The Driving Role Of The Childhood In Shakespeare's Macbeth

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Even though Macbeth is said to have a “barren crown” in the play, children play a driving role in Shakespeare’s tragedy. The plotline contains many other symbols but it is difficult to ignore a symbol that is so prominent in the story. The prominence measured by the number of children, and metaphors to children that populate the play. A baby, dead or alive is used in the play to show innocence or lack thereof. They also take the role of foreshadowing what is to come later, as seen as the witches apparitions but they also represent the future of a bloodline. In Macbeth, a child symbolizes a character’s innocence and responsibility.
Responsibility is shown in Macbeth through an elaborate metaphor said by soldier Macbeth. As a starting point of the play, the soldiers are returning from war and receiving their praises and rewards for their services. The back and forth between Macbeth and King Duncan is very civil and then Macbeth replies with:
Your highness' part
Is to receive our duties; and our duties Are to your throne and state children and servants,
Which do but what they should, by doing every thing
Safe toward your love and honour (1.4.23-27).
Through this quotation one can observe the respect given to the king. This metaphor represents a common practice unique to the time period: a king will respect his subjects as a father respects his own child. With that being said, it also should be applied vice versa, that same child is expected to show the same respect to his father as the people of the kingdom should respect the king in return. This is the kings and subjects shared responsibility as illustrated through the addition of a child.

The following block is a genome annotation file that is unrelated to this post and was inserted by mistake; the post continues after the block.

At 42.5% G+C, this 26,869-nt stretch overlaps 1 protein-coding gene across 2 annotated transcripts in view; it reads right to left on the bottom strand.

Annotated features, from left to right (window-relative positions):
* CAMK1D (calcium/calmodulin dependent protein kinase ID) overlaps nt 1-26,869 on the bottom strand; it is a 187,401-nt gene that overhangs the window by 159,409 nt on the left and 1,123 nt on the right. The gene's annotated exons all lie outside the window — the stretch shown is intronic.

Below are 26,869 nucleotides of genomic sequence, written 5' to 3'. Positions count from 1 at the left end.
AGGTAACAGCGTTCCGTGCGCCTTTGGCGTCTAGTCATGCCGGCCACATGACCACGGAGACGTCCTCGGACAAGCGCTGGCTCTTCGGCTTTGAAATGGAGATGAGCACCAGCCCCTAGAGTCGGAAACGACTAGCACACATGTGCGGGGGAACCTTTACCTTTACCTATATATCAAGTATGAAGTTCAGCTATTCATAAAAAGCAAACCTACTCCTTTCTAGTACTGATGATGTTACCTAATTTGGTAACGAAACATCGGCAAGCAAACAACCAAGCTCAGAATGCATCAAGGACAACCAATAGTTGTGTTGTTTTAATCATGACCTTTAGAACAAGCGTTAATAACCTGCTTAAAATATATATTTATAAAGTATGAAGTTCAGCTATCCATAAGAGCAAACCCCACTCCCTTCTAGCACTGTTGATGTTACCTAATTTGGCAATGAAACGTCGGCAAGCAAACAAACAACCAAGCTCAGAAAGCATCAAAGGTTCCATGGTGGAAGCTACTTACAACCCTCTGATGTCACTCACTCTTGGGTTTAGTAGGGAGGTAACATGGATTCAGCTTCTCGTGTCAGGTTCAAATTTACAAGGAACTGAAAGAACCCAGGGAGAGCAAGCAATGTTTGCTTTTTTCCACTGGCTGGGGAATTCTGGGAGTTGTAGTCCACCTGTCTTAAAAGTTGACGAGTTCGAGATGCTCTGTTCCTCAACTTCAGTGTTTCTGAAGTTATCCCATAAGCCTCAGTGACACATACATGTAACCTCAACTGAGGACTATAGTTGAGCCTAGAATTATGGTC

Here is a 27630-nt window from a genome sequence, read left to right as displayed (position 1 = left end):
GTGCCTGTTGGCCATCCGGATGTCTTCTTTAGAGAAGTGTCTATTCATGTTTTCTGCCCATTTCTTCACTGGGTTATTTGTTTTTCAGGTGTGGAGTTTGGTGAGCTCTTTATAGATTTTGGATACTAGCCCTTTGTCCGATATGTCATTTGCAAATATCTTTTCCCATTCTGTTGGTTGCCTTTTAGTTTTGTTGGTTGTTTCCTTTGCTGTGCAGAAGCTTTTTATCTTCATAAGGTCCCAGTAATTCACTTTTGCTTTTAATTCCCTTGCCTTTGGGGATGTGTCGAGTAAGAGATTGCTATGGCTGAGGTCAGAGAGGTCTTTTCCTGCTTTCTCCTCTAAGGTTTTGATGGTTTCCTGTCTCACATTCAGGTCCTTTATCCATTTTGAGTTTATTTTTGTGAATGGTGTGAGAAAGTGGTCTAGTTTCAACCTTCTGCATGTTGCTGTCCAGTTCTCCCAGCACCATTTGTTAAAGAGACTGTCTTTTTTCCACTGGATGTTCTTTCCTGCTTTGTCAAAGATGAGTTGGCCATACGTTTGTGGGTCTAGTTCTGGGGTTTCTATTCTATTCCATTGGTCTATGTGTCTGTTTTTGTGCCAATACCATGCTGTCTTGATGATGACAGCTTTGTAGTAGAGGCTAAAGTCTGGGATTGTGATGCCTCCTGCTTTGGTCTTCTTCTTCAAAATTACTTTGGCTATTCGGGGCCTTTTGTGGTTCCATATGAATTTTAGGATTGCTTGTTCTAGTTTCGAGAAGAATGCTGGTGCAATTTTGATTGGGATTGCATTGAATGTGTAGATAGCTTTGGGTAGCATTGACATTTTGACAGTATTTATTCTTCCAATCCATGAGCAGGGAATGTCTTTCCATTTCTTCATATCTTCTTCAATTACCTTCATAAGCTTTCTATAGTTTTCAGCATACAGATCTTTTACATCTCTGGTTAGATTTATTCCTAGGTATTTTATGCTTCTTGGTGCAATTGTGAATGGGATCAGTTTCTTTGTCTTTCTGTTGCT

Though the symbol of a child can extend deeper than respect within a kingdom. A child can be used to represent something pure and innocent this is shown when Macbeth says: And pity, like a naked new-born babe Striding the blast, or heaven's cherubins, horsed
Upon the sightless couriers of the air,
Shall blow the horrid deed in every eye,
That tears shall drown the wind (1.7.21-25).
At this point, Macbeth is about to commit the murder of Duncan, and is not mentally prepared for the negative effects murder has on the murderer. He sees Duncan, his eyes interpret him to be
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